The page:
Friday, 21 January, 2022
HomeWorldAs Modi wins, Pakistan Twitter trends PM's hand in spurring Pashtun 'rebellion'

As Modi wins, Pakistan Twitter trends PM’s hand in spurring Pashtun ‘rebellion’

On election results day, thousands of Pakistani accounts were tweeting about India funding a Pashtun group the country has sought to crack down on.

Text Size:

New Delhi: The Lok Sabha elections 2019 was (not surprisingly) the top Twitter trend in Pakistan through all of results day Thursday, but the second topic hinted at a conspiracy gaining ground in the neighbour’s social media universe.

As results ushered in a second Modi government, thousands of Pakistani accounts were tweeting about India and its external intelligence agency Research & Analysis Wing (R&AW) funding a Pashtun human rights campaign that the country has sought to crack down on.

The Pashtun Tahafuz Movement (PTM) has often been accused by Pakistan’s powerful military of being backed by India and Afghanistan to destabilise the nation.

The PTM was founded last year as a platform for protest against extrajudicial killings, forced disappearances and arrests of Pashtuns in Pakistan’s restive border areas with Afghanistan.

The areas were home to the Pakistan Taliban insurgency, which primarily comprised Pashtuns, and community members claim that military operations against the terror group have unfairly targeted them.

A flurry of tweets Thursday sought to propagate the military’s theory vis-a-vis PTM.

While the top Twitter trend for Pakistan on Thursday was “#IndianElections2019”, it was followed by an Urdu phrase: “#افغانی_بھگاو_ملک_بچاو”, which translates to “Remove Afghani, save the country”.

Approximately 50,800 tweets employed this phrase: This was a veiled dig at Pashtuns, who comprise the majority in Afghanistan, and, according to Encyclopaedia Britannica, “bore the exclusive name of Afghan before that name came to denote any native of the present land area of Afghanistan”.

Pakistan trends as of 8 pm on 23 May

The tweets were replete with allegations that PM Narendra Modi and R&AW were the masterminds behind the PTM.

Also read: Pakistan military can’t handle growing Pashtun storm, so it’s blaming countries like India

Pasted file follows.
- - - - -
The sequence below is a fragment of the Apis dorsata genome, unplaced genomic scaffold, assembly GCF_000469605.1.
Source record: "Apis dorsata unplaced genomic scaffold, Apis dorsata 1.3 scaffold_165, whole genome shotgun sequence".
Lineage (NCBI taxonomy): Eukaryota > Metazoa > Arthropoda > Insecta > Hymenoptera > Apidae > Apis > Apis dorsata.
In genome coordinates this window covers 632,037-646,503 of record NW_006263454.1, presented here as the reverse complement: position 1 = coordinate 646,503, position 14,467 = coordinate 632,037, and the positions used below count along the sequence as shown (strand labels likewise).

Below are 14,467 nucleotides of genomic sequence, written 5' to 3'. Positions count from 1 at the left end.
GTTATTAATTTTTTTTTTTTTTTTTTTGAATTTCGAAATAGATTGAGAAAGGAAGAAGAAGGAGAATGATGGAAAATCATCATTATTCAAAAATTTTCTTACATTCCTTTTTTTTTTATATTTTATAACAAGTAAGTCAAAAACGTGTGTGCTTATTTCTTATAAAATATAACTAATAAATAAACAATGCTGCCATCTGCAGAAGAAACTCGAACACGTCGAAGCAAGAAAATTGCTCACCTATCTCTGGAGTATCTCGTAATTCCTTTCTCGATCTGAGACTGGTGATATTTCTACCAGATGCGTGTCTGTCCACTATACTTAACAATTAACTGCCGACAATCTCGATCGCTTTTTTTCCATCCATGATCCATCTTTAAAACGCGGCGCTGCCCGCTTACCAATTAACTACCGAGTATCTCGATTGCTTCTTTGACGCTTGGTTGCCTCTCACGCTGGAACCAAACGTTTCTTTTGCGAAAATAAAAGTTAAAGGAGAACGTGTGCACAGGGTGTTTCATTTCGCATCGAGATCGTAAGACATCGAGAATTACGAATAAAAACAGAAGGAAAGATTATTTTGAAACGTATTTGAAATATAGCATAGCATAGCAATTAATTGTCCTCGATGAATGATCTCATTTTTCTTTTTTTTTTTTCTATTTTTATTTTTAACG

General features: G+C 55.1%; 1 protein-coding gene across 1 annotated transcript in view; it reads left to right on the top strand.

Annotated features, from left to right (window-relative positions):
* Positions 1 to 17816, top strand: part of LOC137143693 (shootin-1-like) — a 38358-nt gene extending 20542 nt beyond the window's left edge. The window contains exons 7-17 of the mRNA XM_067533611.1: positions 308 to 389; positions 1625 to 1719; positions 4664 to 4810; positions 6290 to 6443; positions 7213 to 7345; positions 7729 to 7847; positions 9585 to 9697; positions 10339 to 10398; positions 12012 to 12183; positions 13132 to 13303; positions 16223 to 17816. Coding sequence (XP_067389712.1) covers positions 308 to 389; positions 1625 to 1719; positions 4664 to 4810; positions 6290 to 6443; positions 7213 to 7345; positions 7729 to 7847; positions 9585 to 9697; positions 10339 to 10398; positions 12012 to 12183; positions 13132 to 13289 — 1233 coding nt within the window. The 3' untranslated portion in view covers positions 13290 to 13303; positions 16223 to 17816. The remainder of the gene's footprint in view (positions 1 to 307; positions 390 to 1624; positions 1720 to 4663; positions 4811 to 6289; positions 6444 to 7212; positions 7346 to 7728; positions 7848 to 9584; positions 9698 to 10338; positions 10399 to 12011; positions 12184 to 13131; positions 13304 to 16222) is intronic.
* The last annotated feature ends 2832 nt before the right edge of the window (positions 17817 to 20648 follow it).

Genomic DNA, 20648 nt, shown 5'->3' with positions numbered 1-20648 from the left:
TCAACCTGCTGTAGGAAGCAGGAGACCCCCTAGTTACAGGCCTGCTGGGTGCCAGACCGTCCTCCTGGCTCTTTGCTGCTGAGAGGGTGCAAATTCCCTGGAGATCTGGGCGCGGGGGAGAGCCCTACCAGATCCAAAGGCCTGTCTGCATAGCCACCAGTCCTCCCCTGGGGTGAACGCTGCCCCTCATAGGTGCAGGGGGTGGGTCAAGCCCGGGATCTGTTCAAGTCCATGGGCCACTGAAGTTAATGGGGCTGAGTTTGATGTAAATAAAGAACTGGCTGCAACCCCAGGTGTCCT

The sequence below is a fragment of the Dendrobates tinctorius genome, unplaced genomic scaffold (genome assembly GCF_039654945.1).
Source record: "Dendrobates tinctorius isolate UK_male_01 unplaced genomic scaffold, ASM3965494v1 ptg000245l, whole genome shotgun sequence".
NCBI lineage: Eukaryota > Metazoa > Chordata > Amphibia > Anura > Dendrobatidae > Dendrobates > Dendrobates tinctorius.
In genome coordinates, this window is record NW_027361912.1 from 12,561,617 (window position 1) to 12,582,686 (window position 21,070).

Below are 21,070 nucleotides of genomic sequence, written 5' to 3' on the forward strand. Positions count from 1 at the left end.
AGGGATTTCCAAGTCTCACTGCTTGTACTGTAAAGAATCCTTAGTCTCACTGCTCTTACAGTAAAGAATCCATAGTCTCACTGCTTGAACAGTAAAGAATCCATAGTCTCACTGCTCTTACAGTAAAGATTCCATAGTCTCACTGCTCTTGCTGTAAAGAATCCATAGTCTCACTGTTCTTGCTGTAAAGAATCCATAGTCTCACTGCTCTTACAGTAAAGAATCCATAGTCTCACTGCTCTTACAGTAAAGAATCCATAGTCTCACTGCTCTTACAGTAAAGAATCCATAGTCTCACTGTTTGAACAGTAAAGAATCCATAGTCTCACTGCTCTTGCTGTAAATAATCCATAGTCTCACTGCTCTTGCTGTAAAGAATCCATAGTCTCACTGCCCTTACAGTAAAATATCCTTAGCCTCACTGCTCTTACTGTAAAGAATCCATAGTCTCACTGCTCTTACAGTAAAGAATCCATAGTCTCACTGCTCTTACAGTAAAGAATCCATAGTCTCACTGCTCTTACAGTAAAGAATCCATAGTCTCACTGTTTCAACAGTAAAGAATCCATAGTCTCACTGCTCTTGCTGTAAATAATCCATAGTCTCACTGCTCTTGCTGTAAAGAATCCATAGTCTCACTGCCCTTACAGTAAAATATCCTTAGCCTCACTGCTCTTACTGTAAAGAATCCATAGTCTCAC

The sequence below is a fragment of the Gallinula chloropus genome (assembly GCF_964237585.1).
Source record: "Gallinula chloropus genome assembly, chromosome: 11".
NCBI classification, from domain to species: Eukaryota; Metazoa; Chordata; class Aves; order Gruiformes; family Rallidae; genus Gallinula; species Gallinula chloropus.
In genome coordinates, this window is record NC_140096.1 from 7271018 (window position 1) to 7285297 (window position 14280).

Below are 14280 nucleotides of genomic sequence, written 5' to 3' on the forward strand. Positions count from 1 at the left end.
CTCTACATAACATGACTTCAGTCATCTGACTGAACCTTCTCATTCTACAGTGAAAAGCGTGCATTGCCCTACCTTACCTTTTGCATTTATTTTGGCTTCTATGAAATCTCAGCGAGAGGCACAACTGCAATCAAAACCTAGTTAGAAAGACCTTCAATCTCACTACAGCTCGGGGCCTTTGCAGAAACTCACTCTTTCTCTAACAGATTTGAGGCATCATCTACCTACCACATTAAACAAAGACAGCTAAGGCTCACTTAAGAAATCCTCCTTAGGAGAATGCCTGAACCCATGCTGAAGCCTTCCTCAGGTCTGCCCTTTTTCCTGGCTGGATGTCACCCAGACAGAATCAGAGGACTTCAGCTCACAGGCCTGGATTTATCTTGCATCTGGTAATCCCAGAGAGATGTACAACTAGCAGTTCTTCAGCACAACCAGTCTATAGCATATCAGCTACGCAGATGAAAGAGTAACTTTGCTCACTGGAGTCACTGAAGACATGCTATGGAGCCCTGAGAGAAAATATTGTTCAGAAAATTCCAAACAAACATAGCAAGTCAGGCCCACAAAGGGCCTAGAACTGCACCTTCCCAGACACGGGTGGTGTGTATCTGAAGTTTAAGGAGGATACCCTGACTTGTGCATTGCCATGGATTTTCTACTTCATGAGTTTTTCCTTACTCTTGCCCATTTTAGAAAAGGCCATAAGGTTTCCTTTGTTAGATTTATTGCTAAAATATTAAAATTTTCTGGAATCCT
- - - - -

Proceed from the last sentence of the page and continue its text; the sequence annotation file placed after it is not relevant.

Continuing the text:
‘The man behind the mask’

One tweeted image shows Modi pressing the trigger button on a man spitting fire — the red cap on the man’s head reminiscent of the one worn by PTM leader Manzoor Pashteen.

The text alongside Modi purports to quote him as saying “instigate the masses against the army”.

The image was accompanied by Urdu text that translates to “This PTM has Indian ATM behind it”.

Another tweet had an image where Pashteen is shown removing his mask to reveal Modi’s face. The accompanying text reads “PTM has been fully exposed” and “Who is behind Manzoor Pashteen?”

This image alleged Modi was funding the PTM and its main leaders, with the text reading, “PTM leadership is foreign-funded and their main attention is to stop development work of FATA [Federally-Administered Tribal Areas]”.

Another tweet read, “We won’t allow RAW, NDS [Afghan intelligence agency] and their funded terrorist PTM outfit, to spread anarchism and terrorist activities in Pakistan.”

Yet another said “#PTM is terrorist group of #Afghani people backing by #RAW, #NDS, #CIA & #MOSSAD [sic]”.

Yet another shows two caricatures bearing colours of the Indian and Afghan flags conspiring to destroy Pakistan.

For latest updates on Election Results, click here

Subscribe to our channels on YouTube & Telegram

Why news media is in crisis & How you can fix it

India needs free, fair, non-hyphenated and questioning journalism even more as it faces multiple crises.

But the news media is in a crisis of its own. There have been brutal layoffs and pay-cuts. The best of journalism is shrinking, yielding to crude prime-time spectacle.

ThePrint has the finest young reporters, columnists and editors working for it. Sustaining journalism of this quality needs smart and thinking people like you to pay for it. Whether you live in India or overseas, you can do it here.

Support Our Journalism

Most Popular